Employment intentions among UK businesses hit their lowest level in at least 11 years last month, according to a Bank of England report.

The Bank found that firms are reducing their workforces, cutting down on employee work hours and turning to temporary staff as they start to feel the direct impact of the credit crunch.

The monthly survey by the Bank’s regional agents – covering 650 companies across all sectors of the economy – revealed that employment intentions plunged to the lowest level since the study began in 1997, with the services sector the worst affected. The results paint a grim picture of UK business conditions, signalling a continued slowdown in consumer spending on both services and products, as well as a marked fall in activity in the services and manufacturing sectors.

The study also found that the crisis in credit markets that has been battering firms in the City has spilt over to other sectors.

The Bank of England agents’ summary of business conditions said that whereas previously firms had only noted an indirect knock-on effect from the credit crunch, there were now reports of "a wider range of companies being directly affected".

It described a "credit rationing" where lenders were clamping down on their lending and firms were becoming less likely to borrow for fear of their ability to repay the debt in the future.

Bank Governor Mervyn King has been keen to stress that it is not all doom and gloom in the regions, despite the woes seen in the City.

But the report suggests that the impact of the credit squeeze has spread across the UK, with the survey giving a more regional view of business conditions.

The report also found that consumer spending was now well below its levels six months ago.

Retail, fashion, homewares and leisure goods were seeing the biggest spending declines, although the food sector showed some resilience with the value of sales boosted by soaring food price inflation.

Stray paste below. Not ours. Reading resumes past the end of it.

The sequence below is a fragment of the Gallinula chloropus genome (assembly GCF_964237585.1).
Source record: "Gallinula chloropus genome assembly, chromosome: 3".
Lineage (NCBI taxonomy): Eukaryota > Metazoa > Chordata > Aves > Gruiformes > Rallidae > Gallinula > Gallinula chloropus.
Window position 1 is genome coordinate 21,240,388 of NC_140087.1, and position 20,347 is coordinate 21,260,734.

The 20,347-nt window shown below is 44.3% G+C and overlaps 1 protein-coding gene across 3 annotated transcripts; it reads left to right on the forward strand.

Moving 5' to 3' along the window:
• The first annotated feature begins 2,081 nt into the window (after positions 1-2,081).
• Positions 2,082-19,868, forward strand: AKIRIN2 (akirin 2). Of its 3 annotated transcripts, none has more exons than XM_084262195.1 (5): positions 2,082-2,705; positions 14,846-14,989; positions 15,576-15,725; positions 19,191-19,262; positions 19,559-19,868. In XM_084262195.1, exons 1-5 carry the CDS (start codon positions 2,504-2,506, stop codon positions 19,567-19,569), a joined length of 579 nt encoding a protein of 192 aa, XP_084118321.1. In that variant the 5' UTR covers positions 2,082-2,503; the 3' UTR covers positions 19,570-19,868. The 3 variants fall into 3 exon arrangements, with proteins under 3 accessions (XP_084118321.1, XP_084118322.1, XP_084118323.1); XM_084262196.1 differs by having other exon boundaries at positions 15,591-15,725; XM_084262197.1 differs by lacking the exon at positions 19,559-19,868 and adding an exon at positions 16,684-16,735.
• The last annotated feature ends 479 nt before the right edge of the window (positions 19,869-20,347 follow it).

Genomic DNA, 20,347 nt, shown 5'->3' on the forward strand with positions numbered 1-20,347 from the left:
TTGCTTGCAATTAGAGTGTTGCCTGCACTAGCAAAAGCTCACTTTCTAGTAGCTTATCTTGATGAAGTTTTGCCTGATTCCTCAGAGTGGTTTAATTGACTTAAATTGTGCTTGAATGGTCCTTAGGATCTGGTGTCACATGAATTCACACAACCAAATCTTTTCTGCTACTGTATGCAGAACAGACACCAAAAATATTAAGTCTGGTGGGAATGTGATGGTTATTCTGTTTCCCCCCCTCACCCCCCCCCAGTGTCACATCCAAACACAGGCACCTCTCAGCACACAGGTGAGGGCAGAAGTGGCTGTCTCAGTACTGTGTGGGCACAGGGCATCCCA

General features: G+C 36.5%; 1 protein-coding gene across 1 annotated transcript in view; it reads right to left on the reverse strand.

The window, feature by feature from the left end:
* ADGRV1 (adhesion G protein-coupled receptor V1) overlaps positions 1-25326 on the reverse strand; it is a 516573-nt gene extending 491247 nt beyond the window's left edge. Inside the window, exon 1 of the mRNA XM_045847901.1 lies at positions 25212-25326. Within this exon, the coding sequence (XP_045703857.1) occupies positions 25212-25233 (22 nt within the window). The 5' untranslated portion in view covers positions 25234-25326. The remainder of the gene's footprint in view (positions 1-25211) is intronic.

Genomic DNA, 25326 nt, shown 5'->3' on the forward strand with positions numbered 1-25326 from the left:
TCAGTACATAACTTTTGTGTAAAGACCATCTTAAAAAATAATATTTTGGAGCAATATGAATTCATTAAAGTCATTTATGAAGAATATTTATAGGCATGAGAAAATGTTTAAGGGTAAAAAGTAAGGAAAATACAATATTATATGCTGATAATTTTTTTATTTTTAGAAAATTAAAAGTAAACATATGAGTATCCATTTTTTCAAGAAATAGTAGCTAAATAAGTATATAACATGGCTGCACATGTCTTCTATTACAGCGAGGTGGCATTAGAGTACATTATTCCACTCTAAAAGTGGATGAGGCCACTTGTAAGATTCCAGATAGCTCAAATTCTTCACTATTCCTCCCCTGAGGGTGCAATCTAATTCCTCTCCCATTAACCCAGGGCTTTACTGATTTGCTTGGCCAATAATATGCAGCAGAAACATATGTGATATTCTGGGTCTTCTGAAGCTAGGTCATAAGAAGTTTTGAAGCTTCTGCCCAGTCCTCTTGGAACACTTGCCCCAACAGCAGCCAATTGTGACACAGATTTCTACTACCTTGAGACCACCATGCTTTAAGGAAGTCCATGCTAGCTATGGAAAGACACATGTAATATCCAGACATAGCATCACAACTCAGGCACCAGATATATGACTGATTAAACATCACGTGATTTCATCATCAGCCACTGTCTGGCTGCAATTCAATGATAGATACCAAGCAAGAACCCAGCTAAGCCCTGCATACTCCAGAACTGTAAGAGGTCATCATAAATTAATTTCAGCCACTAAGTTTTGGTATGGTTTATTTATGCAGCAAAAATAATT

The Bank’s survey also showed that consumers were curbing spend on services such as hotels, clubs and restaurants and holidays.

Service sector output fell to its lowest level in more than four years in April, as firms in areas such as business catering and logistics joined the finance sector in feeling the heat from the crisis in wholesale credit markets.

There were also further worrying inflation indicators for the Bank’s interest rate-setting Monetary Policy Committee, with results showing that manufacturers had become "more active" in raising their prices, while retailers were also increasingly passing on cost pressures to consumers.

"More large retailers indicated a reluctance to continue the depth of discounting of recent months, claiming that customers were becoming 'immune’ to such discounts", said the report.

The study is compiled from discussions held between the Bank’s agents and firms each month. The Bank has agents across the UK, spanning Central Southern England, the East Midlands, Greater London, the North East, the North West, Northern Ireland, Scotland, the South East & East Anglia, the South West, Wales, the West Midlands & Oxfordshire and Yorkshire & the Humber.